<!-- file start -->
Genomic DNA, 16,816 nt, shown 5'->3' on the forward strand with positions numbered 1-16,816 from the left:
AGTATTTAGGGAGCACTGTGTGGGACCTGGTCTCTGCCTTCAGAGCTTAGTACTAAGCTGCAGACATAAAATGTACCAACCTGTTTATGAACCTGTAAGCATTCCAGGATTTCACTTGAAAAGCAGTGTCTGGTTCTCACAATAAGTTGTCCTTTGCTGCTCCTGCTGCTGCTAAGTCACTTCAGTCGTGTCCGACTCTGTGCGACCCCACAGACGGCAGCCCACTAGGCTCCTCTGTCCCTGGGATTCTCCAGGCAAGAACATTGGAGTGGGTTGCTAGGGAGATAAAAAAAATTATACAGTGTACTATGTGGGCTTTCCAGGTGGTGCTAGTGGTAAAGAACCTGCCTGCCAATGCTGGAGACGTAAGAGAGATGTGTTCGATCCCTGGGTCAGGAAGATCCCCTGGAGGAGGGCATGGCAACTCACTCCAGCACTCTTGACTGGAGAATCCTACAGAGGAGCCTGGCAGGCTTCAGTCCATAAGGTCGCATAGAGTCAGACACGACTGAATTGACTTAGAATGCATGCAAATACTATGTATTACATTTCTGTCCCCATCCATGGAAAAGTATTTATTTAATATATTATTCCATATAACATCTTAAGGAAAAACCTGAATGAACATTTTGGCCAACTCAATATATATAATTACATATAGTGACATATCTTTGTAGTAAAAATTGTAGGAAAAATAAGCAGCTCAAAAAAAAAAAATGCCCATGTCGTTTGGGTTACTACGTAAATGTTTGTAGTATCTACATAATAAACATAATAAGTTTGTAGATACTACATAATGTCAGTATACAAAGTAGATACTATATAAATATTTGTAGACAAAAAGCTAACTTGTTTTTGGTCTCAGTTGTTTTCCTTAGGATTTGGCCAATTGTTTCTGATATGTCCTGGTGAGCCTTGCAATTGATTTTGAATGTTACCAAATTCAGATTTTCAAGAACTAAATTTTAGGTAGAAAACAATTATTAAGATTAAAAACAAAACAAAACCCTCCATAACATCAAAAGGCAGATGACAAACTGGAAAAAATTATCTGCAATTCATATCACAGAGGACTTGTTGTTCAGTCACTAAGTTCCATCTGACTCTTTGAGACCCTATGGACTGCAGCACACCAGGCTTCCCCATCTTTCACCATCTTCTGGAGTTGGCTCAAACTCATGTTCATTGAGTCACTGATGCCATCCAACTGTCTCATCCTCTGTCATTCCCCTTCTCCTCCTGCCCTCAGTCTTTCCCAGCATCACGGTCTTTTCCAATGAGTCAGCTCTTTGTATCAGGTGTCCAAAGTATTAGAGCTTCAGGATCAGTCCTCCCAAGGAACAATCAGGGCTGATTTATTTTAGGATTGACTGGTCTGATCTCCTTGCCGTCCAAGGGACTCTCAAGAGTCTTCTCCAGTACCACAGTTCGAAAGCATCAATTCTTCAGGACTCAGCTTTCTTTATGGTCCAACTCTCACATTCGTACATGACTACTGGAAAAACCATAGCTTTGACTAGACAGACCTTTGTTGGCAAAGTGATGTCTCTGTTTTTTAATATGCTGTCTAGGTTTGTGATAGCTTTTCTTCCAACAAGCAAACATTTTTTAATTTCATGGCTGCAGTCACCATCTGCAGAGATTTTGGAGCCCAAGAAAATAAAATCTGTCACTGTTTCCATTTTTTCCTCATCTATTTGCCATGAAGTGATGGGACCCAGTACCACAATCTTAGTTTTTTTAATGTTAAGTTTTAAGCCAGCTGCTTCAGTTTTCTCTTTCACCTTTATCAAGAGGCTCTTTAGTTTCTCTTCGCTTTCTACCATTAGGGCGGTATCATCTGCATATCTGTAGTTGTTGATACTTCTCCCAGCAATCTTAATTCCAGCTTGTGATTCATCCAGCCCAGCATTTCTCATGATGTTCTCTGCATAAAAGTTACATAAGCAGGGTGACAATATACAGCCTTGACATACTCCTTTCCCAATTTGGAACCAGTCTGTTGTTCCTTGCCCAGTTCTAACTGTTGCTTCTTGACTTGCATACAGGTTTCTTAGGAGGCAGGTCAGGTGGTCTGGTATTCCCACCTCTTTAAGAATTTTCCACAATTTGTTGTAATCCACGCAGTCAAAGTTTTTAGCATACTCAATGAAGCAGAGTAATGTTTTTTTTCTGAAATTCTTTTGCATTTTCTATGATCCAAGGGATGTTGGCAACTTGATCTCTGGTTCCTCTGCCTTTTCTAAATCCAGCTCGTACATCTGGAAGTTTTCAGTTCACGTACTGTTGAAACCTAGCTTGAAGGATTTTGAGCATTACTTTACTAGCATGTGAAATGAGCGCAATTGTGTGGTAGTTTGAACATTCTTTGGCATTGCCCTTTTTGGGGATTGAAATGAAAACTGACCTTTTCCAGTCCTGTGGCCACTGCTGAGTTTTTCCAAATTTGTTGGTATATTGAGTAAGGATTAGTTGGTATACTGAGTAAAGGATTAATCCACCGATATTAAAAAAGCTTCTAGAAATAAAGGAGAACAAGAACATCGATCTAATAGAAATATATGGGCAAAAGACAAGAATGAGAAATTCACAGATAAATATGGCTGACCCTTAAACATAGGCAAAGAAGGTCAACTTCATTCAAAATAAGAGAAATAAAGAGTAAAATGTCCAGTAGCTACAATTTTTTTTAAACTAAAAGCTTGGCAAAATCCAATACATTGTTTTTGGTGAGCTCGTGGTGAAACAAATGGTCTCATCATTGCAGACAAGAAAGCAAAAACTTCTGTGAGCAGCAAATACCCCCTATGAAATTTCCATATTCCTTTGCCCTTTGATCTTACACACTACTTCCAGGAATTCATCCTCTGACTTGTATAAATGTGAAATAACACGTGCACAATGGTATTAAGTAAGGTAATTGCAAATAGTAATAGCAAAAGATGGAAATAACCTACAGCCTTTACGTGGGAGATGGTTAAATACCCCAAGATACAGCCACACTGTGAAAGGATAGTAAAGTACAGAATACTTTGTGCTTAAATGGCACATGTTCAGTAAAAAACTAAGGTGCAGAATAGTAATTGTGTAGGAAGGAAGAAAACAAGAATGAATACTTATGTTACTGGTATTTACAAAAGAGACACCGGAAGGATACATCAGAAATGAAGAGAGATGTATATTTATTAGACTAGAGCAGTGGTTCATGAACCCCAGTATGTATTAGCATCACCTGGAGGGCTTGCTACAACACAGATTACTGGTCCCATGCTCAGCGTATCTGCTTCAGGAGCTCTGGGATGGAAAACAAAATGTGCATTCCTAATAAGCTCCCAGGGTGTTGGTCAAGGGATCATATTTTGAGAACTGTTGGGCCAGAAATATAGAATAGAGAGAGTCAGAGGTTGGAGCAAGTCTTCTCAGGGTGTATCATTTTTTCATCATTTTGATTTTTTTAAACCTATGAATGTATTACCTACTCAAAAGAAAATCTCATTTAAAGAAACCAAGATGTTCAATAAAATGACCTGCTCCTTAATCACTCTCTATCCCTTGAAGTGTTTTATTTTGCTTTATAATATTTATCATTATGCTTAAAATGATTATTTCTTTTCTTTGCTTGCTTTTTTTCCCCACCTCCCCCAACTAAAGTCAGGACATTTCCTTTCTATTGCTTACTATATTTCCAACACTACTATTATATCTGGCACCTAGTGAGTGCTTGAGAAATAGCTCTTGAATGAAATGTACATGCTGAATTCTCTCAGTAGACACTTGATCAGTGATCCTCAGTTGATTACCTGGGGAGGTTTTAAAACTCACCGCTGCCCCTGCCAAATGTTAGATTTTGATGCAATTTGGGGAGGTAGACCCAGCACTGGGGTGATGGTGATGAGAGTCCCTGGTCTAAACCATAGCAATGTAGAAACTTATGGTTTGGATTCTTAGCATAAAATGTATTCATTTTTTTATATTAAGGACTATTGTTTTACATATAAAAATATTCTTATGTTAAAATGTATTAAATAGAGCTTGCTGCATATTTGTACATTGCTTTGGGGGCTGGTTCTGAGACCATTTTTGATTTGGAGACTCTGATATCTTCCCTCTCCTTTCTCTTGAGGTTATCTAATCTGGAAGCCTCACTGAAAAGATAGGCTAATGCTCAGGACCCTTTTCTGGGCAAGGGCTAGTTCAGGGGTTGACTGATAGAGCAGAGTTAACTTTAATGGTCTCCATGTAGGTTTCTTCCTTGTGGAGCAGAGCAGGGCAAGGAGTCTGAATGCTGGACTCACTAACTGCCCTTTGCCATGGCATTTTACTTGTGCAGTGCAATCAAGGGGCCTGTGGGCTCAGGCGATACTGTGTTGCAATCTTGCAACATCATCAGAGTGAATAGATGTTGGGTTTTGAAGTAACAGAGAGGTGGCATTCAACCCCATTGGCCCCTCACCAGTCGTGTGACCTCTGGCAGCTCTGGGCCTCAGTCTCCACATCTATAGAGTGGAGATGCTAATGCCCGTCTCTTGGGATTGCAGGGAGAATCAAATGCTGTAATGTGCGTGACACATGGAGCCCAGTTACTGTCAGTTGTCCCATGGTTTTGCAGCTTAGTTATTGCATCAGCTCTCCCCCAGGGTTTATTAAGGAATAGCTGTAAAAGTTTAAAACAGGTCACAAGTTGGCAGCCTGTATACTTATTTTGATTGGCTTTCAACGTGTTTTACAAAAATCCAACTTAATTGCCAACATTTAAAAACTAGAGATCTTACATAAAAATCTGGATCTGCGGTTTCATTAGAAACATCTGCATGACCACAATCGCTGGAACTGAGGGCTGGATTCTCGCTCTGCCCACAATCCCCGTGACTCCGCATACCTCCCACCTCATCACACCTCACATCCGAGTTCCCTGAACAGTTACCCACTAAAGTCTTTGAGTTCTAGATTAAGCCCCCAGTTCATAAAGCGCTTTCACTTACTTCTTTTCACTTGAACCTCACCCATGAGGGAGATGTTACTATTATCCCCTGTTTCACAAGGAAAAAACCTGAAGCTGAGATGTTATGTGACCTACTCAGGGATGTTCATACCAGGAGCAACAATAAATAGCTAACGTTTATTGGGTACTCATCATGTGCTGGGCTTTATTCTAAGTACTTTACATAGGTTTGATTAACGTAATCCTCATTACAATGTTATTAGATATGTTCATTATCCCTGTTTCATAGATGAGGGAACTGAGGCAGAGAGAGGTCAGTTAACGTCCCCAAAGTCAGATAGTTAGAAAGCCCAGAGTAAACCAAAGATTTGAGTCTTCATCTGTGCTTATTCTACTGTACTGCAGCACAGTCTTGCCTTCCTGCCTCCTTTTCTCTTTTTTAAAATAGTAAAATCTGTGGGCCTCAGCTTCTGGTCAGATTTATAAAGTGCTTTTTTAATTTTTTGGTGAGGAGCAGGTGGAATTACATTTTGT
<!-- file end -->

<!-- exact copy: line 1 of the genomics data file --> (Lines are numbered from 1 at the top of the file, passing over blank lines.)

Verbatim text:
Genomic DNA, 16,816 nt, shown 5'->3' on the forward strand with positions numbered 1-16,816 from the left: